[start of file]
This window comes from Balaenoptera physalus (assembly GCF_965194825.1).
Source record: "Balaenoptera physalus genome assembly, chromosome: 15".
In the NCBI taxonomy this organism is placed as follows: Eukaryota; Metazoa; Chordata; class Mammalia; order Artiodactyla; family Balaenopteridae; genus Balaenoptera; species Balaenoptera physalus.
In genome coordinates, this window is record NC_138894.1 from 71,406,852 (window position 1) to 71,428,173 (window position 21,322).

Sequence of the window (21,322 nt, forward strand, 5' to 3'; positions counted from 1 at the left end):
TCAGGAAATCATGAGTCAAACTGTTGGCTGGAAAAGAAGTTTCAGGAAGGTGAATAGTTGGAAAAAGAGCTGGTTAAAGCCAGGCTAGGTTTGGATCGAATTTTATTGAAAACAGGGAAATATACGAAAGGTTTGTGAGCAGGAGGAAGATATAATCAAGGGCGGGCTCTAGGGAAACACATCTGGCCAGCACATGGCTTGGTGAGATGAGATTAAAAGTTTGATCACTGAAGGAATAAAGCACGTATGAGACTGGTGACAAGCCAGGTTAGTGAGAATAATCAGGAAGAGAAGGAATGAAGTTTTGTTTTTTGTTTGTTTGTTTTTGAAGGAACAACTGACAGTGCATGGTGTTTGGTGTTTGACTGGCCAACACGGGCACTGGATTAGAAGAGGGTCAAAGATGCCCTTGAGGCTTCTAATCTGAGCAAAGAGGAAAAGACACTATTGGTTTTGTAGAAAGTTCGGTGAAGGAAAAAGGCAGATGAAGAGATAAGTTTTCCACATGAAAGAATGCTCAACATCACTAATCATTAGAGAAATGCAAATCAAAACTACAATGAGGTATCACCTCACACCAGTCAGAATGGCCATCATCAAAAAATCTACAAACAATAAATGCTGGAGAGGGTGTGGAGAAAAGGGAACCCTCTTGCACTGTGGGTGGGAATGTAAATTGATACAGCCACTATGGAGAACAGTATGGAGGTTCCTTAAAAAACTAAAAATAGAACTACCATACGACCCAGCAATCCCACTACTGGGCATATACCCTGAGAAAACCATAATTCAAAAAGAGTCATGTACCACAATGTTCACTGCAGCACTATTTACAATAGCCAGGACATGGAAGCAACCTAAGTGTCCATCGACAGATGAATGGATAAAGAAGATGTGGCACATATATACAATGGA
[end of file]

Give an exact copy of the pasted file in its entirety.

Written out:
This window comes from Balaenoptera physalus (assembly GCF_965194825.1).
Source record: "Balaenoptera physalus genome assembly, chromosome: 15".
In the NCBI taxonomy this organism is placed as follows: Eukaryota; Metazoa; Chordata; class Mammalia; order Artiodactyla; family Balaenopteridae; genus Balaenoptera; species Balaenoptera physalus.
In genome coordinates, this window is record NC_138894.1 from 71,406,852 (window position 1) to 71,428,173 (window position 21,322).

Sequence of the window (21,322 nt, forward strand, 5' to 3'; positions counted from 1 at the left end):
TCAGGAAATCATGAGTCAAACTGTTGGCTGGAAAAGAAGTTTCAGGAAGGTGAATAGTTGGAAAAAGAGCTGGTTAAAGCCAGGCTAGGTTTGGATCGAATTTTATTGAAAACAGGGAAATATACGAAAGGTTTGTGAGCAGGAGGAAGATATAATCAAGGGCGGGCTCTAGGGAAACACATCTGGCCAGCACATGGCTTGGTGAGATGAGATTAAAAGTTTGATCACTGAAGGAATAAAGCACGTATGAGACTGGTGACAAGCCAGGTTAGTGAGAATAATCAGGAAGAGAAGGAATGAAGTTTTGTTTTTTGTTTGTTTGTTTTTGAAGGAACAACTGACAGTGCATGGTGTTTGGTGTTTGACTGGCCAACACGGGCACTGGATTAGAAGAGGGTCAAAGATGCCCTTGAGGCTTCTAATCTGAGCAAAGAGGAAAAGACACTATTGGTTTTGTAGAAAGTTCGGTGAAGGAAAAAGGCAGATGAAGAGATAAGTTTTCCACATGAAAGAATGCTCAACATCACTAATCATTAGAGAAATGCAAATCAAAACTACAATGAGGTATCACCTCACACCAGTCAGAATGGCCATCATCAAAAAATCTACAAACAATAAATGCTGGAGAGGGTGTGGAGAAAAGGGAACCCTCTTGCACTGTGGGTGGGAATGTAAATTGATACAGCCACTATGGAGAACAGTATGGAGGTTCCTTAAAAAACTAAAAATAGAACTACCATACGACCCAGCAATCCCACTACTGGGCATATACCCTGAGAAAACCATAATTCAAAAAGAGTCATGTACCACAATGTTCACTGCAGCACTATTTACAATAGCCAGGACATGGAAGCAACCTAAGTGTCCATCGACAGATGAATGGATAAAGAAGATGTGGCACATATATACAATGGA